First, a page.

American Indian breastfeeding attitudes and practices in Minnesota

Kristine L. Rhodes, Wendy L Hellerstedt, Cynthia S Davey, Phyllis L. Pirie, Kathleen A. Daly

Research output: Contribution to journalArticlepeer-review

10 Scopus citations

Abstract

Objectives: We examined the breastfeeding attitudes and practices in an American Indian population in Minnesota. Methods: We interviewed women prenatally (n = 380), at 2-weeks (n = 342) and at 6-months postpartum (n = 256). We conducted multivariable analyses to examine the demographic, behavioral, and attitudinal correlates of breastfeeding initiation and duration. Results: Factors positively associated with breastfeeding initiation included positive breastfeeding attitudes and social support for breastfeeding from the woman's husband/boyfriend and her mother. Factors positively associated with breastfeeding at 2-weeks postpartum were support from the woman's mother and positive attitudes about breastfeeding. The prenatal use of traditional American Indian medicines and cigarette smoking were both significantly associated with breastfeeding at 6-months postpartum. Conclusions: Programs to encourage breastfeeding in American Indian communities may be strengthened with protocols to encourage social support, recognition of the perceived health, developmental, and practical benefits of breastfeeding, and a focus on traditional American Indian health practices.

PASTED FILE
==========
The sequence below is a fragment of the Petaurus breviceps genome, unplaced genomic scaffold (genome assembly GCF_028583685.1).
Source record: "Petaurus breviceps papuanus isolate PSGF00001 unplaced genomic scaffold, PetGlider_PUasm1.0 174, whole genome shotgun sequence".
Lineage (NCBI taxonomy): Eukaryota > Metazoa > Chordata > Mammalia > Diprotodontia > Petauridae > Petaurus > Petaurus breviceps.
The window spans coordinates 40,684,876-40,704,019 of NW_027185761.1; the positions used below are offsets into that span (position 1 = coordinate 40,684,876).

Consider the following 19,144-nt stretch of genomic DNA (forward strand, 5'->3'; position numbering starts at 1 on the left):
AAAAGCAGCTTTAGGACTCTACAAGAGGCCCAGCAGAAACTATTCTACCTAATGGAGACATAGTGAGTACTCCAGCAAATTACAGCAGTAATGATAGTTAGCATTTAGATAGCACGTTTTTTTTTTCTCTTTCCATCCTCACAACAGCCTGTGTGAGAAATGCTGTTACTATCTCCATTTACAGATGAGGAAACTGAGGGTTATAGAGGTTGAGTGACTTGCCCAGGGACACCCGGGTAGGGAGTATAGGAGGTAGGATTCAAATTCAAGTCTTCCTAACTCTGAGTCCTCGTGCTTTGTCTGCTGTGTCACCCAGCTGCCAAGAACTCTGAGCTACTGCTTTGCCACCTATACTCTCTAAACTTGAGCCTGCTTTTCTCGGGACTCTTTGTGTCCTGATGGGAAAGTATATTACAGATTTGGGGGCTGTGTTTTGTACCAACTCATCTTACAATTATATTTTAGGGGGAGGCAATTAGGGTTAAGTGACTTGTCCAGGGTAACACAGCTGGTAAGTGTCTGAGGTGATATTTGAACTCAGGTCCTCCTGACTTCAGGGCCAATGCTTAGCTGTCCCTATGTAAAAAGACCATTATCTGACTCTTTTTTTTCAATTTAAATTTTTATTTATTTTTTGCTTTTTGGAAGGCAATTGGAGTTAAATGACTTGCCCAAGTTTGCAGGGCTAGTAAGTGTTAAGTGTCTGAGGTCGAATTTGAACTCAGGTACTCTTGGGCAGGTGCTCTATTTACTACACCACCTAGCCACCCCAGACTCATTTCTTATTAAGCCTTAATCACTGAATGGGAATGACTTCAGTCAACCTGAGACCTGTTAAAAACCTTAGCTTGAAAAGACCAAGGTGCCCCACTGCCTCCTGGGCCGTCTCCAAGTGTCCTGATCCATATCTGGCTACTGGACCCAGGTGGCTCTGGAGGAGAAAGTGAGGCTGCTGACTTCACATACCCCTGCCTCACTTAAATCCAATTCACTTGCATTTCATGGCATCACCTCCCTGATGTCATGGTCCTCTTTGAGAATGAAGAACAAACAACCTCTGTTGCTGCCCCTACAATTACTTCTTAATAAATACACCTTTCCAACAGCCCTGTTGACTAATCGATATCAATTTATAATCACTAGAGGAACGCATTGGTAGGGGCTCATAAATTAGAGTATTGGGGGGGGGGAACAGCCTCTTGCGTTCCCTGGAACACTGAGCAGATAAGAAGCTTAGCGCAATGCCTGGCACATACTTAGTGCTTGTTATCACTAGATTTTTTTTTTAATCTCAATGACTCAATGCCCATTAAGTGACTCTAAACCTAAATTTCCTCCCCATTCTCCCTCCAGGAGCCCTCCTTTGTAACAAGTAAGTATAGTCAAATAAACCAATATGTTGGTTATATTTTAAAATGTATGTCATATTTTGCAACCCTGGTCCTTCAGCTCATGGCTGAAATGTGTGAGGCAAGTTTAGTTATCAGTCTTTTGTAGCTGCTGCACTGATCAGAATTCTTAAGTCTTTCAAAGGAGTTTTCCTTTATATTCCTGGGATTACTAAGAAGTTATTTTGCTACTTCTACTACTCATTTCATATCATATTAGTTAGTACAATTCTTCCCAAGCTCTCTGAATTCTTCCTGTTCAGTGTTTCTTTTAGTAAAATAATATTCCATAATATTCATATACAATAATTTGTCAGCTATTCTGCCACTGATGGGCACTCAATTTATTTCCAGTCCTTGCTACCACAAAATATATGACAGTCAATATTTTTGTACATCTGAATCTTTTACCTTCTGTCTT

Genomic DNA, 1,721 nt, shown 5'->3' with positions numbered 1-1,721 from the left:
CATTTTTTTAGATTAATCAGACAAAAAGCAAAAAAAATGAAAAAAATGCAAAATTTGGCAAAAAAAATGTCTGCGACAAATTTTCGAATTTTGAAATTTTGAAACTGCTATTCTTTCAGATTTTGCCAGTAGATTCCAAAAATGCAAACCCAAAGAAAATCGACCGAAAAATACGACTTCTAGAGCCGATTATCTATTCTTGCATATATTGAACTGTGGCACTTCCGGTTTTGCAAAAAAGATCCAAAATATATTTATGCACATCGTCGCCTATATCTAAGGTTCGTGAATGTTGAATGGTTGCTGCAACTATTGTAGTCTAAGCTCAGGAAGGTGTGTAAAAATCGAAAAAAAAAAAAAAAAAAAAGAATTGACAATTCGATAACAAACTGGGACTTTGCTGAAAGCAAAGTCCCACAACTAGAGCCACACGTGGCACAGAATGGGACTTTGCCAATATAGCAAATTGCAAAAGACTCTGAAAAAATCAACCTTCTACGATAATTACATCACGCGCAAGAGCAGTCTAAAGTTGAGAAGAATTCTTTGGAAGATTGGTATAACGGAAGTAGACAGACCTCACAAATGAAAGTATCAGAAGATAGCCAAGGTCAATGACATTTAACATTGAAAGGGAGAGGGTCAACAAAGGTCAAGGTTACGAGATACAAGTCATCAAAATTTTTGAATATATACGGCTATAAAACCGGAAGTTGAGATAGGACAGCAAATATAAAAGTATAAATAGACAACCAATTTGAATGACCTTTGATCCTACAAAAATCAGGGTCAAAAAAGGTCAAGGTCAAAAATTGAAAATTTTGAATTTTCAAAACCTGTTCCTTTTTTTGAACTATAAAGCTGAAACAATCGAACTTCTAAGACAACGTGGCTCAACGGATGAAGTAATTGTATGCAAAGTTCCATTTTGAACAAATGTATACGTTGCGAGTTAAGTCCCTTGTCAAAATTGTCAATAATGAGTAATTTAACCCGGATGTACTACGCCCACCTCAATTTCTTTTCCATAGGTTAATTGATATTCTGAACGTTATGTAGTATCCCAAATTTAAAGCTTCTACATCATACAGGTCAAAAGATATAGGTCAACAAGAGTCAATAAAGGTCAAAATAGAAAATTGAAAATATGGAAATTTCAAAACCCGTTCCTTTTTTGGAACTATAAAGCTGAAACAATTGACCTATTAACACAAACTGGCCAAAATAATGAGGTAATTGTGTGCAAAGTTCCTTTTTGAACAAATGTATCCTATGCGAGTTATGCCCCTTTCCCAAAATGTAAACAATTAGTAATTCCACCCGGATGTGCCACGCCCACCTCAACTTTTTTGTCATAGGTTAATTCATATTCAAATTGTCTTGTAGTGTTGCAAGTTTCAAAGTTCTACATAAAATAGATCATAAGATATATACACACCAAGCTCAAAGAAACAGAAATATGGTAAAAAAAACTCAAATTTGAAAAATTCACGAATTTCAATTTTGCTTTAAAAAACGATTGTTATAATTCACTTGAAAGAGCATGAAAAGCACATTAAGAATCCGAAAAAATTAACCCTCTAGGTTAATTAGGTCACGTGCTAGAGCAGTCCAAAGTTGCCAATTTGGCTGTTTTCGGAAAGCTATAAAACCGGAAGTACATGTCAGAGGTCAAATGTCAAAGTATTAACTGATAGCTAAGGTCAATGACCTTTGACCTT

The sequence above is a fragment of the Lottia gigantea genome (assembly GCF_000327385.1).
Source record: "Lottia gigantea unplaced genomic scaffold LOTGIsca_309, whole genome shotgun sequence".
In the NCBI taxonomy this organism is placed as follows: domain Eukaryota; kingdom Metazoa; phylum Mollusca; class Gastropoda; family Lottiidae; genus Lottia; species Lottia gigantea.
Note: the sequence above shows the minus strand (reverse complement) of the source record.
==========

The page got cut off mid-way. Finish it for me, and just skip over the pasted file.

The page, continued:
Original languageEnglish (US)
Pages (from-to)S46-S54
JournalMaternal and child health journal
Volume12
Issue numberSUPPL. 1
DOIs
StatePublished - Jul 2008

Keywords

  • American Indian
  • Breast feeding
  • Infant health
  • Perinatal health
  • Social support
  • Traditional medicine

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